The church was medieval in origin, and Stow traced its roots back to 1266. By 1606, it had fallen into a ruinous state and had to be propped up. It was subsequently demolished and rebuilt. The patronage of the church was with the Prior and convent of St Mary Overie, Southwark, then, after the dissolution, with the dean and chapter of Canterbury Cathedral.
In 1670 a Rebuilding Act was passed and a committee set up under the stewardship of Sir Christopher Wren to decide which would be rebuilt after the Great Fire. Fifty-one were chosen, but Holy Trinity the Less was one of the minority never to be rebuilt.
After the fire, the church's parish was united with St Michael Queenhithe, The site of the burnt out Anglican church was used for a German Lutheran church, which opened in 1673. It survived until 1871 when it was closed and demolished to make way for the Mansion House underground station The churchyard was razed in 1872 to make room for the station.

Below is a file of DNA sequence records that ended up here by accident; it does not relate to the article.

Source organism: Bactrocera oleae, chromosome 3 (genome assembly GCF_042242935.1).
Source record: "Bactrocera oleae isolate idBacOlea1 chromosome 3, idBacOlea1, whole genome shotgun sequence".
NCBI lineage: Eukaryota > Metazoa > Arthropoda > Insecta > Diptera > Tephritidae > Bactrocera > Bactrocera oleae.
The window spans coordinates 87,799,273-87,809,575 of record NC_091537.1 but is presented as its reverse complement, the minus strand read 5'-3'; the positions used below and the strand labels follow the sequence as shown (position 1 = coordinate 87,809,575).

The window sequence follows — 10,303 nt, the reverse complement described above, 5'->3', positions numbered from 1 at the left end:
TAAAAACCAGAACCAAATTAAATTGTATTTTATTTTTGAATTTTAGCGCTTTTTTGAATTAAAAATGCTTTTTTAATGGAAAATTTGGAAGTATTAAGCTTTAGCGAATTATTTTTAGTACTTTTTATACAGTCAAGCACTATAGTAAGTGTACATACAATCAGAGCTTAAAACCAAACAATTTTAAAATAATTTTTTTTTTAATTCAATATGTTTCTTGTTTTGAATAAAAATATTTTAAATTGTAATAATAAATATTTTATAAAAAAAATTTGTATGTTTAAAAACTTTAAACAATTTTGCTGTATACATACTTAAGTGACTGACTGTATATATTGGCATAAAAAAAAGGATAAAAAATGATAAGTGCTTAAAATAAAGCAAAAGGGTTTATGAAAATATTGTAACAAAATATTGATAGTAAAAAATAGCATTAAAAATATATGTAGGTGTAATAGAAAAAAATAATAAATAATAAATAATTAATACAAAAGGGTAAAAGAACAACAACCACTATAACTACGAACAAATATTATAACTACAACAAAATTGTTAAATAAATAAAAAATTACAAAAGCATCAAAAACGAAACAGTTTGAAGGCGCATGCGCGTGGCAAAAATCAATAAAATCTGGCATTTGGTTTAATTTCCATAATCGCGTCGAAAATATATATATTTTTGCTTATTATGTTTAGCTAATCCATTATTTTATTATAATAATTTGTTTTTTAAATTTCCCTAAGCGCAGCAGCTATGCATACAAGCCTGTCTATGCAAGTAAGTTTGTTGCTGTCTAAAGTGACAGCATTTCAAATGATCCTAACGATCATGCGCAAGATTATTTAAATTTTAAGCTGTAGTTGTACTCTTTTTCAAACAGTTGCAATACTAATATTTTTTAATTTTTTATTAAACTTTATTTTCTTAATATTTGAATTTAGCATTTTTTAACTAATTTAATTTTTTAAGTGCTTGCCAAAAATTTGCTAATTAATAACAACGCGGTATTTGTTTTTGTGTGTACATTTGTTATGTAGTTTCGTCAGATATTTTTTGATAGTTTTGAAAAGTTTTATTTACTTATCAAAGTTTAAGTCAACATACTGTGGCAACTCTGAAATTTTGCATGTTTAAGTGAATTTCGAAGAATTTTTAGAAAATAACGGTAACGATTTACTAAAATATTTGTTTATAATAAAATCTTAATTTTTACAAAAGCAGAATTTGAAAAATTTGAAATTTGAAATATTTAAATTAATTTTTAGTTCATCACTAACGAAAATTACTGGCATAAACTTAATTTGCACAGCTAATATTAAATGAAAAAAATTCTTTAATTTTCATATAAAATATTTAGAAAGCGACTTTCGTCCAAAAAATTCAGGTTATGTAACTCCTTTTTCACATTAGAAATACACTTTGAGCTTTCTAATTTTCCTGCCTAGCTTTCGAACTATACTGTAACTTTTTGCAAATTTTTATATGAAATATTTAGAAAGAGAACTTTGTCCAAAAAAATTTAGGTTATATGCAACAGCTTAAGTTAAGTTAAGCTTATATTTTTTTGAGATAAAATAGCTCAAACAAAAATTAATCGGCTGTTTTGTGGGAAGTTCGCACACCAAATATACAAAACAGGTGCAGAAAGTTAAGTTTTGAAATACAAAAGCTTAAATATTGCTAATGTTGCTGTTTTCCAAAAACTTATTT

^"The City of London Churches" Betjeman, J. Andover, Pitkin, 1967 (rpnt 1992) ISBN 0-85372-565-9
^A separate churchwarden was appointed for former Holy Trinity worshippers Church of England, Parish of St. Michael Queenhithe. - Rough registers of baptisms, marriages and burials, 1694. - M0013822CL. - M0003091CL cited in "City of London Parish Registers Guide 4" Hallows,A.(Ed) : London, Guildhall Library Research, 1974 ISBN 0-900422-30-0